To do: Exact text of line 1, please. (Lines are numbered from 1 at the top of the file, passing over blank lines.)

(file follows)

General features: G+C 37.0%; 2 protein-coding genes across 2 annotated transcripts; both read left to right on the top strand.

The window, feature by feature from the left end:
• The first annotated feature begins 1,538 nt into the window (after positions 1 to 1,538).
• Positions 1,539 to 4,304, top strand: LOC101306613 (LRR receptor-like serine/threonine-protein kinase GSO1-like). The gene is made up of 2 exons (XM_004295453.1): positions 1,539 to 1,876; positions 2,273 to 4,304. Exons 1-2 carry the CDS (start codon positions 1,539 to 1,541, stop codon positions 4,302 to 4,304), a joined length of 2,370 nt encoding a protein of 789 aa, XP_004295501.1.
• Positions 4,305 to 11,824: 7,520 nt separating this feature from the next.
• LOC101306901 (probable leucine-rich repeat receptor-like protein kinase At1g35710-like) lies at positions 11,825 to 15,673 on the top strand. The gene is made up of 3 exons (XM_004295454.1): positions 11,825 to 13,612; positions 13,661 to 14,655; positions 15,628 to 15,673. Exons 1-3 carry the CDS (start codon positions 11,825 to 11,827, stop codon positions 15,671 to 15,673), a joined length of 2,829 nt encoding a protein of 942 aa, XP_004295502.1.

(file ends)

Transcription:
General features: G+C 37.0%; 2 protein-coding genes across 2 annotated transcripts; both read left to right on the top strand.